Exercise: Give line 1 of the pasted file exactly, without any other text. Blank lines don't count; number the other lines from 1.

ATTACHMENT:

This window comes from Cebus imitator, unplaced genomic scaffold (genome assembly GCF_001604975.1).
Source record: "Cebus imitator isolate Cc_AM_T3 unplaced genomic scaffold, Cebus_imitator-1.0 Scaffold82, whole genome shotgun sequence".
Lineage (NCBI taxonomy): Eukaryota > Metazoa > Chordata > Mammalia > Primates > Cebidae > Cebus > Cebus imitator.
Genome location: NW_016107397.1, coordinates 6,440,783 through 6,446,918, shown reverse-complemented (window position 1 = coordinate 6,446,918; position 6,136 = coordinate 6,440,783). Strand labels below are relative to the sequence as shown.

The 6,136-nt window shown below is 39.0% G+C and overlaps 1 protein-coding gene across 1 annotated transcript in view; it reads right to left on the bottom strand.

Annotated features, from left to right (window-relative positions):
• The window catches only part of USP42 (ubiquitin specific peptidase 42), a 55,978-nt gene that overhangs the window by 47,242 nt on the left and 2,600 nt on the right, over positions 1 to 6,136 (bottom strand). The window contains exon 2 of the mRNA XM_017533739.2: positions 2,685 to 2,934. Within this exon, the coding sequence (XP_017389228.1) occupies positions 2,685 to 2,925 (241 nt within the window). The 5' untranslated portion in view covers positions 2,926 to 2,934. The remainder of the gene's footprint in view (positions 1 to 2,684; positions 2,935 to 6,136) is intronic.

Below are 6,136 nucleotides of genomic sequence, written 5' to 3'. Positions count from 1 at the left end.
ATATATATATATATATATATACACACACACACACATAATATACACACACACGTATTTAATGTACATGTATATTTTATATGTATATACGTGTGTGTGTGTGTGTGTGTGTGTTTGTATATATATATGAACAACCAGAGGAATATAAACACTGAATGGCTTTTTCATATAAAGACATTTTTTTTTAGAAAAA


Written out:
This window comes from Cebus imitator, unplaced genomic scaffold (genome assembly GCF_001604975.1).